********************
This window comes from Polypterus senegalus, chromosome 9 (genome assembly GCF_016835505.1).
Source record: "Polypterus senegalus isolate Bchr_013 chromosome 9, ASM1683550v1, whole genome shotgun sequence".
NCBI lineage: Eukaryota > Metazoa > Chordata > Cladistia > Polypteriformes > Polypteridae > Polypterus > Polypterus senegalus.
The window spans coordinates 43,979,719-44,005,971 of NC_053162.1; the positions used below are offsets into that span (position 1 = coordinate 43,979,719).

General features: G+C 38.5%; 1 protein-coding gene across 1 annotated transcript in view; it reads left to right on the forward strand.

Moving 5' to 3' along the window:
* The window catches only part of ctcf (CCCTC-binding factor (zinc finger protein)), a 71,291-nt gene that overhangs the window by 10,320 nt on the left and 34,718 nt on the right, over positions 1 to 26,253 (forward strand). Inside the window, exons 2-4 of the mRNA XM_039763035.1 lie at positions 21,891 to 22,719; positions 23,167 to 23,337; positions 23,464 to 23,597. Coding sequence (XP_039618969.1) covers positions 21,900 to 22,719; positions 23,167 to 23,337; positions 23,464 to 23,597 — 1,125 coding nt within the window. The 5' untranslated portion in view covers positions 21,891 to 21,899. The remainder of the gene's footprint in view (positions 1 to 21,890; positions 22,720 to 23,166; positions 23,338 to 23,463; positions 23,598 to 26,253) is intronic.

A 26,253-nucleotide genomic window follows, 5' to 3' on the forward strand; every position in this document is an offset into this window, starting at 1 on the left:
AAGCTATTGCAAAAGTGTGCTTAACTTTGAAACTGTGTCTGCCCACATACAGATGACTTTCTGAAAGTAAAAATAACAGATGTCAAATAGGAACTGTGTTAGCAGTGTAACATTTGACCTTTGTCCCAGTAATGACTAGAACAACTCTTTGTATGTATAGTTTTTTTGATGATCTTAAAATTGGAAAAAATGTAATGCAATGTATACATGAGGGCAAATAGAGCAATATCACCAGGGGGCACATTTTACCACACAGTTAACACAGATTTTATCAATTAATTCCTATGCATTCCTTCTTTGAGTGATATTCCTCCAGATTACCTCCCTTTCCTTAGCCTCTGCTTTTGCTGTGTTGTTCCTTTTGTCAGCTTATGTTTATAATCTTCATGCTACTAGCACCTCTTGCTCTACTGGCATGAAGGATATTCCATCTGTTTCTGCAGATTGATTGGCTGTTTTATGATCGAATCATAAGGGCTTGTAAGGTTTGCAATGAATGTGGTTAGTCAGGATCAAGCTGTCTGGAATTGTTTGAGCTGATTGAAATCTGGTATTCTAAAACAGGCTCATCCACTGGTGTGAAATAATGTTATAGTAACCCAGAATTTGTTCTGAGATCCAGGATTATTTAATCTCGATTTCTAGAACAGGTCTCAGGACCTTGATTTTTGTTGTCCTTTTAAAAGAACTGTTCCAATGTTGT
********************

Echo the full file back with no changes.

This window comes from Polypterus senegalus, chromosome 9 (genome assembly GCF_016835505.1).
Source record: "Polypterus senegalus isolate Bchr_013 chromosome 9, ASM1683550v1, whole genome shotgun sequence".
NCBI lineage: Eukaryota > Metazoa > Chordata > Cladistia > Polypteriformes > Polypteridae > Polypterus > Polypterus senegalus.
The window spans coordinates 43,979,719-44,005,971 of NC_053162.1; the positions used below are offsets into that span (position 1 = coordinate 43,979,719).

General features: G+C 38.5%; 1 protein-coding gene across 1 annotated transcript in view; it reads left to right on the forward strand.

Moving 5' to 3' along the window:
* The window catches only part of ctcf (CCCTC-binding factor (zinc finger protein)), a 71,291-nt gene that overhangs the window by 10,320 nt on the left and 34,718 nt on the right, over positions 1 to 26,253 (forward strand). Inside the window, exons 2-4 of the mRNA XM_039763035.1 lie at positions 21,891 to 22,719; positions 23,167 to 23,337; positions 23,464 to 23,597. Coding sequence (XP_039618969.1) covers positions 21,900 to 22,719; positions 23,167 to 23,337; positions 23,464 to 23,597 — 1,125 coding nt within the window. The 5' untranslated portion in view covers positions 21,891 to 21,899. The remainder of the gene's footprint in view (positions 1 to 21,890; positions 22,720 to 23,166; positions 23,338 to 23,463; positions 23,598 to 26,253) is intronic.

A 26,253-nucleotide genomic window follows, 5' to 3' on the forward strand; every position in this document is an offset into this window, starting at 1 on the left:
AAGCTATTGCAAAAGTGTGCTTAACTTTGAAACTGTGTCTGCCCACATACAGATGACTTTCTGAAAGTAAAAATAACAGATGTCAAATAGGAACTGTGTTAGCAGTGTAACATTTGACCTTTGTCCCAGTAATGACTAGAACAACTCTTTGTATGTATAGTTTTTTTGATGATCTTAAAATTGGAAAAAATGTAATGCAATGTATACATGAGGGCAAATAGAGCAATATCACCAGGGGGCACATTTTACCACACAGTTAACACAGATTTTATCAATTAATTCCTATGCATTCCTTCTTTGAGTGATATTCCTCCAGATTACCTCCCTTTCCTTAGCCTCTGCTTTTGCTGTGTTGTTCCTTTTGTCAGCTTATGTTTATAATCTTCATGCTACTAGCACCTCTTGCTCTACTGGCATGAAGGATATTCCATCTGTTTCTGCAGATTGATTGGCTGTTTTATGATCGAATCATAAGGGCTTGTAAGGTTTGCAATGAATGTGGTTAGTCAGGATCAAGCTGTCTGGAATTGTTTGAGCTGATTGAAATCTGGTATTCTAAAACAGGCTCATCCACTGGTGTGAAATAATGTTATAGTAACCCAGAATTTGTTCTGAGATCCAGGATTATTTAATCTCGATTTCTAGAACAGGTCTCAGGACCTTGATTTTTGTTGTCCTTTTAAAAGAACTGTTCCAATGTTGT